through 12th grade, in addition to several ancillary organizations. The congregation also maintains a Judaica shop where members
and others can purchase books, ritual objects, and objects d'art. In addition, the Springhill Avenue Temple continues to own
a cemetery on Owen Street to meet the needs of its members and their families. Its membership and rabbi continue the congregation's
tradition of community outreach, serving on many boards and organizations throughout Mobile.
Congregation Ahavas Chesed
Ahavas Chesed was founded in 1894 and moved into its first home at the corner of Conti and Warren streets in 1911. It is currently affiliated with the Conservative Movement of Judaism and is slightly smaller that its sister congregation, with approximately 175 families. Its second home, across the street from its first, served its needs until 1956, when it relocated to Dauphin Street. The congregation remained there until 1989, when it moved to its present location on Regents Way in the western part of the city. Like the Springhill Avenue Temple, it too has affiliated groups, a pre-school, and a Hebrew School. Ahavas Chesed provides a full range of worship services, including a Chevra Kaddisha, or burial society, for both men and women. The temple is currently served by its 21st rabbi. Perhaps its most illustrious and famous member was builder, land developer, and international philanthropist Mayer Mitchell, the only Alabamian ever to serve as president of the Washington, D.C.–based American-Israel Public Affairs Committee (AIPAC), an organization that lobbies on behalf of the state of Israel and other Jewish interests.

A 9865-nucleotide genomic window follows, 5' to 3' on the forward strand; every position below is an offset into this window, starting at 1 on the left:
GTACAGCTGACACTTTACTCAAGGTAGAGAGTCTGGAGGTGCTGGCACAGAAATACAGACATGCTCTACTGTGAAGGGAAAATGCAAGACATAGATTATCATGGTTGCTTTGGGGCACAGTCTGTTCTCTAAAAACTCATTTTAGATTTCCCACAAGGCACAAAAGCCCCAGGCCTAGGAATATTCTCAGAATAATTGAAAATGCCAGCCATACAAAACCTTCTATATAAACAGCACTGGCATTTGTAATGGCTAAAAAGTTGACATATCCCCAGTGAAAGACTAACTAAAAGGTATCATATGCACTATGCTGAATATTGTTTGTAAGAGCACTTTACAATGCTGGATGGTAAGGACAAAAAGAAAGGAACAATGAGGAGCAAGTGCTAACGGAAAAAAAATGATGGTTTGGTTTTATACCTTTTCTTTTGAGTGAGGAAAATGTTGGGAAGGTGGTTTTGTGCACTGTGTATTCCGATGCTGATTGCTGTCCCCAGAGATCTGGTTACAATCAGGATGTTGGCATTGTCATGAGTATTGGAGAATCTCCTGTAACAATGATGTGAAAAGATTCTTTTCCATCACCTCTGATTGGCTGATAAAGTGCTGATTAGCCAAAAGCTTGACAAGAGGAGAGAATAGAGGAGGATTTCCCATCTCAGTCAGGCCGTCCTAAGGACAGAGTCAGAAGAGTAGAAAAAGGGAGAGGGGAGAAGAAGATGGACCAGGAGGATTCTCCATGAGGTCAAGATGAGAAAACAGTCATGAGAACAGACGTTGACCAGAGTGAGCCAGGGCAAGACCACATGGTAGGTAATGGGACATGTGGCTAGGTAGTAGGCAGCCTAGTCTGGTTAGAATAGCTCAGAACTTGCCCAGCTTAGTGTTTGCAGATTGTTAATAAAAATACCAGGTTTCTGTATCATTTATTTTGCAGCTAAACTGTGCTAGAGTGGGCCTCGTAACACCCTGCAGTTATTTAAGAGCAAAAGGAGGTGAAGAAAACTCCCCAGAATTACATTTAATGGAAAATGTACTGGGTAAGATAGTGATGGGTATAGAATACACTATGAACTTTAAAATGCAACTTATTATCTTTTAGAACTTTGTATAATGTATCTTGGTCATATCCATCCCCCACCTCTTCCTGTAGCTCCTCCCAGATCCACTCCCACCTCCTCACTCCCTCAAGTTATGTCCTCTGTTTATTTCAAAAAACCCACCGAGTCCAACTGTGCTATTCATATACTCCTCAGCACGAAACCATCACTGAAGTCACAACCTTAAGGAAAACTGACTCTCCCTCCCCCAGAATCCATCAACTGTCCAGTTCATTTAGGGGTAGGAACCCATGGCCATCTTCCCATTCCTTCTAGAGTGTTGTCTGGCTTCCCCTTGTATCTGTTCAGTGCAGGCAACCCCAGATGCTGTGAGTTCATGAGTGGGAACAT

The future of the Mobile Jewish Community remains positive: Its two congregations are as strong as its community, and its
Jewish population remains stable.
Korn, Bertram Wallace. The Jews of Mobile, Alabama, 1763-1841. Cincinnati: Hebrew Union College Press, 1970.
Mitchell, Mayer. Just Call Me Bubba: The Mayer Mitchell Story. 2004 (Held in the collections of the Mobile congregations).
Zietz, Robert J. The Gates of Heaven: Congregation Sha'arai Shomayim—The First 150 Years—Mobile, Alabama, 1844-1994. 1994 (Held in the collections of the Mobile congregations).
Whitlock, Rita. A Family Album: The Family of Congregation Ahavas Chesed: 1894-1994/5655-5755. Self-published, 1994.
Steven Leonard Jacobs
University of Alabama
Published December 4, 2008
Last updated March 12, 2013